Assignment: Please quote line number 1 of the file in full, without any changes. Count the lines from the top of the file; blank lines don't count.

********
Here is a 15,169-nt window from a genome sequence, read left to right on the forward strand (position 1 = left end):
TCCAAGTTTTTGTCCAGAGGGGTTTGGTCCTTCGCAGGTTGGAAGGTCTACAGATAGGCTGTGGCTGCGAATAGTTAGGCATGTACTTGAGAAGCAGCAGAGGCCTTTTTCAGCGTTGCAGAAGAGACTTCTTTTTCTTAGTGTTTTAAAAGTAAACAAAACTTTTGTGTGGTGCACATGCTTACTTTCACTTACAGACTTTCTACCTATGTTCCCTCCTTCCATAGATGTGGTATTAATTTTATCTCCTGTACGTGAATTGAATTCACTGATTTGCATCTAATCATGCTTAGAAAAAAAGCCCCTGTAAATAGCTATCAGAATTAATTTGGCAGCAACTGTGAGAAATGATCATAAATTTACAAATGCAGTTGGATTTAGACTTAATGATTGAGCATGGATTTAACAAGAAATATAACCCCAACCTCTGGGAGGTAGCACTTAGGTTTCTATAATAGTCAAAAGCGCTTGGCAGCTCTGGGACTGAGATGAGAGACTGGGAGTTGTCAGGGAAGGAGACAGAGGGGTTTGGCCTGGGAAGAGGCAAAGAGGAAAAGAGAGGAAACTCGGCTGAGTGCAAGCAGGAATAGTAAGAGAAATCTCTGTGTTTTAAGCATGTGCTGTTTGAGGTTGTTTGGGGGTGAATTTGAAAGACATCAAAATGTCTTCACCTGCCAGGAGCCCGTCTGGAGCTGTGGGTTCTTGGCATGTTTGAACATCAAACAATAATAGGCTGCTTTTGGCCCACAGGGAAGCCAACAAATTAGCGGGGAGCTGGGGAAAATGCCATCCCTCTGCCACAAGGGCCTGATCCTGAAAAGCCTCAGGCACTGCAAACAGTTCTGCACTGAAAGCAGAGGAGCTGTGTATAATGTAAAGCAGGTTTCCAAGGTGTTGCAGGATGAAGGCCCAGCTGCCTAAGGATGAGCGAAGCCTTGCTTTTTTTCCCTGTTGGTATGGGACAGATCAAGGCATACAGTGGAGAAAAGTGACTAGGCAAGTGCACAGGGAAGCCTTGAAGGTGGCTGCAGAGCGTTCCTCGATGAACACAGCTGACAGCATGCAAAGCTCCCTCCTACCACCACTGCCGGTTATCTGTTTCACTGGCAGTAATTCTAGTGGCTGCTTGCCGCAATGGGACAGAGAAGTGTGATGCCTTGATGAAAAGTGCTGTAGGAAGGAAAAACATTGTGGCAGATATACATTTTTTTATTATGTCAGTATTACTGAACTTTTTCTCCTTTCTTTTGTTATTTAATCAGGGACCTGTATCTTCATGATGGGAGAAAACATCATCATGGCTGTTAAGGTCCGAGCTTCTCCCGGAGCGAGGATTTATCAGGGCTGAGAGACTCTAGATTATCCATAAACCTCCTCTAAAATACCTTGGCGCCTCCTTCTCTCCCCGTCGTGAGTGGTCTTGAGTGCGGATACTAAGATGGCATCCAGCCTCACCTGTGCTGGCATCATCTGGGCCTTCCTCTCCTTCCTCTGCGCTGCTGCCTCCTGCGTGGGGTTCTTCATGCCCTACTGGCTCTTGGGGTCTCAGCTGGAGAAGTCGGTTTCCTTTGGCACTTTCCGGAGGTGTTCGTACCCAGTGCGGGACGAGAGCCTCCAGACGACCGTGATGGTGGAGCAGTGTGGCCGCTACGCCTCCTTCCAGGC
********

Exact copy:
Here is a 15,169-nt window from a genome sequence, read left to right on the forward strand (position 1 = left end):